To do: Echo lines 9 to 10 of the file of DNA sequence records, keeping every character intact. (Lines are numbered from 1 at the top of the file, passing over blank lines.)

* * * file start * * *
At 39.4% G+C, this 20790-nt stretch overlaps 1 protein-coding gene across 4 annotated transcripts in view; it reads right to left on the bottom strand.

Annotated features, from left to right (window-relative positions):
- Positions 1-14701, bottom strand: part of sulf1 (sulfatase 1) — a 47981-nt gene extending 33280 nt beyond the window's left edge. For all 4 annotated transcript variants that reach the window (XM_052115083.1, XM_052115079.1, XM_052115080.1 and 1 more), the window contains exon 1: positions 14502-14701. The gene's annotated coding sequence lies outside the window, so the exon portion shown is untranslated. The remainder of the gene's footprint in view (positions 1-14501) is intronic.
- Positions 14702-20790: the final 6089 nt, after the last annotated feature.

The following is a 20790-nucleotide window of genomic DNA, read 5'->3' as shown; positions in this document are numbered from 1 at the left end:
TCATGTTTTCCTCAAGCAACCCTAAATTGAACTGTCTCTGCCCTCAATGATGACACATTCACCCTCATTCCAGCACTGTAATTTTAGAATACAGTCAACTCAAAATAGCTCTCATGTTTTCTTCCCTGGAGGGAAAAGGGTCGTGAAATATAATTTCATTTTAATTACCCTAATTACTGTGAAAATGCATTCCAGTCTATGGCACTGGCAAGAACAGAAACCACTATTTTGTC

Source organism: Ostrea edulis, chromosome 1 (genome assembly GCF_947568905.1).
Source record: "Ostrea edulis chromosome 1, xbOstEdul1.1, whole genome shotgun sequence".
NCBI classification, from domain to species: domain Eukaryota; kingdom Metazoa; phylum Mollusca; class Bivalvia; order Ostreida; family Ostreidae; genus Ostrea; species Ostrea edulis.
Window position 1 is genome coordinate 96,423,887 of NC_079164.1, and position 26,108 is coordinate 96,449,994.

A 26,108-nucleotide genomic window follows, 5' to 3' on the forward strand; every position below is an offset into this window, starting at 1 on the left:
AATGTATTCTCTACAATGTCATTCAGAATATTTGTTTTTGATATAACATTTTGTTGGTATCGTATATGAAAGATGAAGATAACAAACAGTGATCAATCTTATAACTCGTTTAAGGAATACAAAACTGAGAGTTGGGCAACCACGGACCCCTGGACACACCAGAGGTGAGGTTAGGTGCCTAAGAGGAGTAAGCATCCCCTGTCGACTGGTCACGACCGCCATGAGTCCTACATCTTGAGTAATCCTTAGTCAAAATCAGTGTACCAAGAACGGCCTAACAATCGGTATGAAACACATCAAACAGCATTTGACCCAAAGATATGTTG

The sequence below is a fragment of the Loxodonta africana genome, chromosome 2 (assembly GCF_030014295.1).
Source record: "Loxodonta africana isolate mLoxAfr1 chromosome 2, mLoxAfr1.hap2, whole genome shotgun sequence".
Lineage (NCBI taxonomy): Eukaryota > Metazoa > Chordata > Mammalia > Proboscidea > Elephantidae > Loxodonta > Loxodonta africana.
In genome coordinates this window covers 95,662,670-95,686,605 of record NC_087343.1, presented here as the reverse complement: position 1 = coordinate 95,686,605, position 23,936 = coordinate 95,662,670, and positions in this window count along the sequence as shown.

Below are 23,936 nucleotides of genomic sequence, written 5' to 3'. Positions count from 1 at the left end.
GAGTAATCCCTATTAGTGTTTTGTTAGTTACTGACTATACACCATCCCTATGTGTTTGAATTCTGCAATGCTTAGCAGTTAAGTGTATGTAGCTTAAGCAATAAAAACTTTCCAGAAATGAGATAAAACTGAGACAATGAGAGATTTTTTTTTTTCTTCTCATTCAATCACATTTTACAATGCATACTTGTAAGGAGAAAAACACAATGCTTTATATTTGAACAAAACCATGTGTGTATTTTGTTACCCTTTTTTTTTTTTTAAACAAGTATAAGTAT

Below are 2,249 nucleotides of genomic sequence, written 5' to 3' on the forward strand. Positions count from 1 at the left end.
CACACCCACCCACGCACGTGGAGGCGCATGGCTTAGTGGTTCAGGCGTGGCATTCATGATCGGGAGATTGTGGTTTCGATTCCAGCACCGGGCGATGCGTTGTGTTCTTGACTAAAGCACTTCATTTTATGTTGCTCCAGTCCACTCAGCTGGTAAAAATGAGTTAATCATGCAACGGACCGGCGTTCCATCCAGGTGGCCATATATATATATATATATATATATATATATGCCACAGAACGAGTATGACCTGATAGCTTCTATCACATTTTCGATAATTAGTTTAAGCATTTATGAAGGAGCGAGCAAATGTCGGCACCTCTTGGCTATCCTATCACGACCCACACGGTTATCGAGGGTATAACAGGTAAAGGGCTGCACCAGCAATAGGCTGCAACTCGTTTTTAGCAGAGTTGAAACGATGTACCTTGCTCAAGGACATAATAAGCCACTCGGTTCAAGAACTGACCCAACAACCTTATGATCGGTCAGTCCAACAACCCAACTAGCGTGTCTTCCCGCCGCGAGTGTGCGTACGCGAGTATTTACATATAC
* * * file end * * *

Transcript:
NCBI classification, from domain to species: domain Eukaryota; kingdom Metazoa; phylum Mollusca; class Bivalvia; order Ostreida; family Ostreidae; genus Ostrea; species Ostrea edulis.
Window position 1 is genome coordinate 96,423,887 of NC_079164.1, and position 26,108 is coordinate 96,449,994.